Republicans blast Obama speech as more of the same

Republican lawmakers slammed President Barack Obama's State of the Union speech Tuesday for not tackling the nation's budget crisis, saying he only offered bigger government and more spending.

One after the other, Republican senators and congressmen expressed disappointment with the litany of new programs Obama mentioned -- from education and infrastructure to manufacturing and tax reform -- saying he failed to explain how the country would pay for them.

Obama "missed an opportunity to try to connect with members on my side of the aisle and many in the country who recognize we have a serious problem with out of control government spending," Bob Goodlatte, chairman of the House Judiciary Committee, told AFP after the one-hour speech to Congress.

Many of the 500-plus lawmakers rose to their feet at least 23 times in ovations for the president as he hit on various themes, including ending the war in Afghanistan, reforming the tax code and overcoming partisan gridlock.

But Obama's soaring rhetoric appeared to have done little to span the partisan divide that has hindered major legislation in recent years.

"Not impressive," sniffed Republican Tim Scott, one of two African-American senators currently in the chamber.

"It sounds like we have endless streams of cash coming from somewhere," Scott added. "It's remarkable to think the wish list can be accomplished without actually seeing higher revenues."

Conservative congressman Raul Labrador put it succinctly: "Probably one of the worst speeches I've ever heard the president give," he winced to AFP.

Obama was disjointed and unfocused, Labrador said, adding that the president only became emotional near the end when he addressed the need to reduce gun violence.

"I thought it lacked inspiration," he added.

One area where he and several other Republicans, including Senator Rob Portman and congressman Cory Gardner, offered positive feedback was on immigration.

The president has proposed a comprehensive immigration reform package, as has a bipartisan "gang of eight" senators, and lawmakers Tuesday night were optimistic that a deal could pass through Congress this year.

The linchpin of any such deal would be freshman Republican Senator Marco Rubio, a Cuban-American and rising star from Florida widely tipped as a 2016 presidential candidate, who laid out the framework of his party's economic vision in the official Republican response to Obama's speech.

"The tax increases and the deficit spending you propose will hurt middle class families," Rubio said, as he urged Obama to "abandon his obsession with raising taxes and instead work with us to achieve real growth in our economy."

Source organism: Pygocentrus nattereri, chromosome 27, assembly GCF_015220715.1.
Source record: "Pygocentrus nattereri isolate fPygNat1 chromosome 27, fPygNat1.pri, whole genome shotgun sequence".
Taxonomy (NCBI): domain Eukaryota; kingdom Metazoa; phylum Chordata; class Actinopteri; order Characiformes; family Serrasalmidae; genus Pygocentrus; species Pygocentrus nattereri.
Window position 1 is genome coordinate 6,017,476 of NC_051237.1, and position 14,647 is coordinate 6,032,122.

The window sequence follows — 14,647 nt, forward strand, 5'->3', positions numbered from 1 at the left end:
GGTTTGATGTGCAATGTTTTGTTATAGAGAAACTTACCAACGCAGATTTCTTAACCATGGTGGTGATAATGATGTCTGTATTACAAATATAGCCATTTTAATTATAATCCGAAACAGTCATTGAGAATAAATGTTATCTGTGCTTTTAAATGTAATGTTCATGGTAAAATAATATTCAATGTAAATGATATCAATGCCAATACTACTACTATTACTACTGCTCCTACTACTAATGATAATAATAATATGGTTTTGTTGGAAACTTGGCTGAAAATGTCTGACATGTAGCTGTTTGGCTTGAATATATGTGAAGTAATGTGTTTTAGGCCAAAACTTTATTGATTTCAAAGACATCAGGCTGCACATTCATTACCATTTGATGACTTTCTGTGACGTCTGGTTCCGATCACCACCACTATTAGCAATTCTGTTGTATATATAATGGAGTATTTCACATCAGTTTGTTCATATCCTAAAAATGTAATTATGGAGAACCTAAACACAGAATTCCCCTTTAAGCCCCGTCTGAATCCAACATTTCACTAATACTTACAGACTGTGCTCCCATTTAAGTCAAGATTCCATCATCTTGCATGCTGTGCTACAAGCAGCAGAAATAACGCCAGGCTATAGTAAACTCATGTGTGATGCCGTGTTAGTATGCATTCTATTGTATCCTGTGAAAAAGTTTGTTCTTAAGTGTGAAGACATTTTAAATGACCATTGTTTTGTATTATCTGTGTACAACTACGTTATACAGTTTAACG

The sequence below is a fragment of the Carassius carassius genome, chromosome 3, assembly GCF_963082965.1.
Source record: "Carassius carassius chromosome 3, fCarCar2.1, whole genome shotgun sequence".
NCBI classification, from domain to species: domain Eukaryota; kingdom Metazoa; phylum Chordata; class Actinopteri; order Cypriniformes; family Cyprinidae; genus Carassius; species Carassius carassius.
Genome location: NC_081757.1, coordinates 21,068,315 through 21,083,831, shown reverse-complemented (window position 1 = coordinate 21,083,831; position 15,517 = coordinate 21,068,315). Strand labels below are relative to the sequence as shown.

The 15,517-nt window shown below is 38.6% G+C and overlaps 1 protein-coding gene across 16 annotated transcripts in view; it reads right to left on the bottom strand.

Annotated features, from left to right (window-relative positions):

Republicans are smarting from their election defeat, when Americans largely rejected their austerity push and Obama handily won the Hispanic and the youth vote.

The 41-year-old Rubio touched on his own immigrant roots -- and delivered his speech in both English and Spanish -- to drive home the message that conservative politics can have broad appeal.

"Mr President, I still live in the same working class neighborhood I grew up in. My neighbors aren't millionaires," Rubio said.

"They're retirees who depend on Social Security and Medicare. They're workers who have to get up early tomorrow morning and go to work to pay the bills," he added.

"They're immigrants who came here because they were stuck in poverty in countries where the government dominated the economy."

Republican Senator Rand Paul, who offered the Tea Party response, was more blunt about his party's need to tap into minority voters.

"We are the party that embraces hard work and ingenuity, therefore we must be the party that embraces the immigrant who wants to come to America for a better future," Paul said.

"We must be the party who sees immigrants as assets, not liabilities."

But Rubio was the Republican most people were talking about late Tuesday, after an impromptu and bizarre incident during his televised speech which left many observers scratching their heads.

In the middle of his speech, Rubio leaned nearly out of the frame, picked up a bottle of Poland Spring water and seemed to take a furtive sip before anxiously returning to his comments.

Social media and the Twitter world exploded, with several parodies of the water sip popping up within minutes and critics suggesting the awkward move damaged his image.